I've always had a mild obsession with hollow lanes, deep lanes, dark lanes or whatever you want to call them - ever since I had to walk on foot to a rather lovely carp pool in my youth they have never been far away from my mind. The return walk used to terrify me as I invariably packed up just into dark. My father was on strict instructions to be waiting with car headlights on and torch in hand ready to drive me home.
They seem to be rather in vogue at present what with the rather glorious writing of Roger Deakin and Robert Macfarlane, but you can't help but come across them in this part of West Dorset.
A period of intense rain brought us down with a severe case of cabin fever so we decided to go on an adventure to a particular favourite - the excitement of three children between the ages of two and eight was a joy to behold. Between them they have an interest in Bill Badger, hedgehogs, Harry Potter and BB's gnomes so you can imagine the conversation as we dropped into and onto this ancient route.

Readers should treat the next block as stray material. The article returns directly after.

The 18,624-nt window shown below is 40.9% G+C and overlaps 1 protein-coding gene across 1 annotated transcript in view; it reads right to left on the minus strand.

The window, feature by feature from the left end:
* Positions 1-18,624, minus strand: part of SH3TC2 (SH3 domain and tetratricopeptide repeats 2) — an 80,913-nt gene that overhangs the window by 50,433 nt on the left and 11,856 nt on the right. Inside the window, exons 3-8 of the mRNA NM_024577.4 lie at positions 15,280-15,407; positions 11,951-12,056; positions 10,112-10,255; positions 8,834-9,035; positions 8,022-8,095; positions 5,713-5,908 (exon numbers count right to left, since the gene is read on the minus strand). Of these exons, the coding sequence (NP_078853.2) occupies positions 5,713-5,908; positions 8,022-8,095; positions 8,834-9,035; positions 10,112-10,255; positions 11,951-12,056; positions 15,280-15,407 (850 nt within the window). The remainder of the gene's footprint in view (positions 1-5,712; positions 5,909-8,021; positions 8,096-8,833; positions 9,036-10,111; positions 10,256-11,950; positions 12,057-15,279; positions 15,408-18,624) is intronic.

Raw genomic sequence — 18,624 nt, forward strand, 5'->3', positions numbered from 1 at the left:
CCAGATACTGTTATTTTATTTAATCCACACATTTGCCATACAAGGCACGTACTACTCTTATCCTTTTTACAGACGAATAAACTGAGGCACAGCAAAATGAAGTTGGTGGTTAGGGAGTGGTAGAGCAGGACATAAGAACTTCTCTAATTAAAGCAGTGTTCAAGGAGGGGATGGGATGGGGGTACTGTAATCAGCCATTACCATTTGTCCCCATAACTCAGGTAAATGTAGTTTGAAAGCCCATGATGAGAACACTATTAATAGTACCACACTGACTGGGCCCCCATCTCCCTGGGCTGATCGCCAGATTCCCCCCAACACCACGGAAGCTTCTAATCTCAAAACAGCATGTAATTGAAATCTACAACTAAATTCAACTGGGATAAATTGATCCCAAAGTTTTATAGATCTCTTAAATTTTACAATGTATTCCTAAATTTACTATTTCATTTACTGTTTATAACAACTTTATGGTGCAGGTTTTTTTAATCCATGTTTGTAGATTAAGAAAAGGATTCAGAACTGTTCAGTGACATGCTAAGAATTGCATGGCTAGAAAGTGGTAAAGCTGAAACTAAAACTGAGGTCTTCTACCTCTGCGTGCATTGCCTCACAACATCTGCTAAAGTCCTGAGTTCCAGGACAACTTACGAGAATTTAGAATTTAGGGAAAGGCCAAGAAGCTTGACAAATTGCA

Their inquisitive and investigative nature had them peering up, down, into cavernous badger setts, forks and holes in trees wondering what creatures may live there and what passed along this track the night before. We heard a raven overhead and then came upon a buzzard devouring a slow worm - i'm not sure who was more surprised.
The most excellent antiquarian Alfred Watkins thought that some were etched in prehistoric times as notches to give sight lines to and from fords and hill passes. The atmosphere certainly reflects the generations of foot, hoof and cart wheel that have carved each of the hollow lanes................................two of my children agreed to return with me at dusk in the holidays, we shall wait and see.................I fear the memory of the carp pool deep lane is still too fresh in my mind.